Eddie Turner:
Wow! That’s staggering.
Valda Ford:
It is staggering. And the reason is … Well, I could go into 400 reasons why nursing will always have a shortage but I remember once being asked by a college president and his board of regents about increasing the numbers of minority nurses. In this particular case, they were looking at African-American Nurses and they said “We can’t get any African-American nurses who live in this town to go to our nursing school. So, we have sent recruiters to Alabama and Mississippi.” This happened to be in the Midwest at the time. “So, we’ve sent people to Alabama and Mississippi to get people who want to be nurses to come up here. We’re going to give them a four-year scholarship. We’re going to give them housing.” And I said “You must be crazy to think that there are no people in this town who would take a four-year scholarship and housing and the ability to have their education underwritten and want to be a registered nurse.”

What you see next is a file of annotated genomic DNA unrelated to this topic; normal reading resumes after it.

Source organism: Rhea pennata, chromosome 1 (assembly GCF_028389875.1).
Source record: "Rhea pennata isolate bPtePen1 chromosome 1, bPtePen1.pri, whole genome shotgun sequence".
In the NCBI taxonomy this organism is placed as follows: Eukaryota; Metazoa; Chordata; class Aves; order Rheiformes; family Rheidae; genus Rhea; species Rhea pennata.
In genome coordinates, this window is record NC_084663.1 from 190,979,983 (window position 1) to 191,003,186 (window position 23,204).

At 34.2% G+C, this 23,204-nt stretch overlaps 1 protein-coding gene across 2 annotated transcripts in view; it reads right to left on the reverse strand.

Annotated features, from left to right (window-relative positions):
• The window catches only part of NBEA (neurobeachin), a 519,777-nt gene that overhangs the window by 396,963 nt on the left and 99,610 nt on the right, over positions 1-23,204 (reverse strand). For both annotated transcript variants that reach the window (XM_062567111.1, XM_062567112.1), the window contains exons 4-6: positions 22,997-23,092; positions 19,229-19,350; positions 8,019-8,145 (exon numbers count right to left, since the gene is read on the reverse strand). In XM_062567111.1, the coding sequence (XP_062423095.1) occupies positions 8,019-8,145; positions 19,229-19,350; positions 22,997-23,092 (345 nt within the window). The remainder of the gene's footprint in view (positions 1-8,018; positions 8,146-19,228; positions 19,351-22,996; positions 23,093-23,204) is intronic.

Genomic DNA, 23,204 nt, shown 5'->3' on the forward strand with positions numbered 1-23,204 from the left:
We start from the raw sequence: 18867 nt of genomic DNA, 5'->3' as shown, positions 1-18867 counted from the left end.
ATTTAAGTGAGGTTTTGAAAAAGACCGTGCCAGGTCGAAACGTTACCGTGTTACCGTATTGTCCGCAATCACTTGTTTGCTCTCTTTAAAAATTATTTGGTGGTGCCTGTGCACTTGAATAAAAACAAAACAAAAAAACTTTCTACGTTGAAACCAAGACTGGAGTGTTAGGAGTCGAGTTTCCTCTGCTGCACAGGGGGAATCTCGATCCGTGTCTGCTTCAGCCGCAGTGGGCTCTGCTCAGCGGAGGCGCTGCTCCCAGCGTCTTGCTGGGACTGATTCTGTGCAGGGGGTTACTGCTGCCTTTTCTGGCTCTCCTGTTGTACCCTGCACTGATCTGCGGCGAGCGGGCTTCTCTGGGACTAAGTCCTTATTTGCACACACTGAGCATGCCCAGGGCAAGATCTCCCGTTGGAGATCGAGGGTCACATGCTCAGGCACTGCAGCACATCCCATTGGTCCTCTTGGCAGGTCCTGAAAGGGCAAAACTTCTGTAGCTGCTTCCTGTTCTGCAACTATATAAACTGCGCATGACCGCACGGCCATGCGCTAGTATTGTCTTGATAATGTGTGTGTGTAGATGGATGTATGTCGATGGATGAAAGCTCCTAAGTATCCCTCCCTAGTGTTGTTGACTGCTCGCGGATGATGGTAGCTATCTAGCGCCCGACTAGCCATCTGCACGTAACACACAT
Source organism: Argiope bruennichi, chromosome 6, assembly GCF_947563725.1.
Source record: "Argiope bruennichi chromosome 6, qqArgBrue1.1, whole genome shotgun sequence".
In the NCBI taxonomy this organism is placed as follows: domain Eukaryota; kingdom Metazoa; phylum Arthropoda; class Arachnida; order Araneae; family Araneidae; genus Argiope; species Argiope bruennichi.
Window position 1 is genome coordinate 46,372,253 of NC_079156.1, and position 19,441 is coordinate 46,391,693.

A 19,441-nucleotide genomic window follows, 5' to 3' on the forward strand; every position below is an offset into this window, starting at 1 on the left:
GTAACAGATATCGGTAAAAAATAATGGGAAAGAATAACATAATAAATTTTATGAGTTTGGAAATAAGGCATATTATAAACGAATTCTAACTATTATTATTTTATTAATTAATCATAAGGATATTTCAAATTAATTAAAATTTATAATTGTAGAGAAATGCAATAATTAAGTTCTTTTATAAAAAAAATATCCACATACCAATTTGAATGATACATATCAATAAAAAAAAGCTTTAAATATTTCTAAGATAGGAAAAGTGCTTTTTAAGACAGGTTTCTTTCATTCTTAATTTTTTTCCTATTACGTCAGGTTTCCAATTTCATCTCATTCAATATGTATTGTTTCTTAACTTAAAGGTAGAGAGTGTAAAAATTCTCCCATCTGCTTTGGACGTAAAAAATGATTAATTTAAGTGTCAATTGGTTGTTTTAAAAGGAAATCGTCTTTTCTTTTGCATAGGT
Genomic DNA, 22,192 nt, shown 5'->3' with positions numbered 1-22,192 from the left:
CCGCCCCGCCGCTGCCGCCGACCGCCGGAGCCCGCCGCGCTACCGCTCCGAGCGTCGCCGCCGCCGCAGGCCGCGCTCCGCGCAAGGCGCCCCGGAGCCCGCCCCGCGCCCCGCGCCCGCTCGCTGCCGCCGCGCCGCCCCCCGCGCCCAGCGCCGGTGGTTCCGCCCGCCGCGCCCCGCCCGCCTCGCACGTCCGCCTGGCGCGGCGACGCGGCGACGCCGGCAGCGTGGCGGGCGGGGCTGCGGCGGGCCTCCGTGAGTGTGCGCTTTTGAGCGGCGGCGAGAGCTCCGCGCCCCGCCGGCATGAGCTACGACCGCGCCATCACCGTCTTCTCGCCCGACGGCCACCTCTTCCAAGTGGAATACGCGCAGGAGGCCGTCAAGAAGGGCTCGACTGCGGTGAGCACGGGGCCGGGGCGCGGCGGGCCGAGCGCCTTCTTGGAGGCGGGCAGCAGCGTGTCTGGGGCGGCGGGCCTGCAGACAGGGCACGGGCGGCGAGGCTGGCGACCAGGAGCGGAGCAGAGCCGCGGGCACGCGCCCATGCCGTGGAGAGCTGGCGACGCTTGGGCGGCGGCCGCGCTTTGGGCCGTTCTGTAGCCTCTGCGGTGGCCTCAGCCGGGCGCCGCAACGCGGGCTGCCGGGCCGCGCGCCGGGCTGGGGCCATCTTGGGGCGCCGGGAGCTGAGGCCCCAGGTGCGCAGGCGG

Eddie Turner:
You told him just like that?
Valda Ford:
Absolutely, absolutely. What I bring to the table is just the lack of truth. I just say “I am who I am. You get me like I am. And I know how to carry on a conversation whether or not you’re offended.”
Eddie Turner:
All right.
Valda Ford:
But they know coming in that they got on to talking to them. I’m not trying to be the person who’s so busy worrying about the next contract that I’m not giving them what they want because I think that’s what they hire me for. So, I say “If you believe that there’s no one in this town who wants the same opportunity that you’re sending people to Mississippi and Alabama, number one, you’re going to bring back people from a different culture into this neighborhood while I believe you could go to the other side of town and get people.” So, they challenged me with that. And don’t you know, I said, “You give me the right to go out and find 10 African-American nurses who want this same opportunity. I will have them for you within a month and they will be qualified.” Well …
Eddie Turner:
All right.
Valda Ford:
I could get them in a week but I didn’t want them to think that it was that easy.
Eddie Turner:
So, you stretched it out a little bit.
Valda Ford: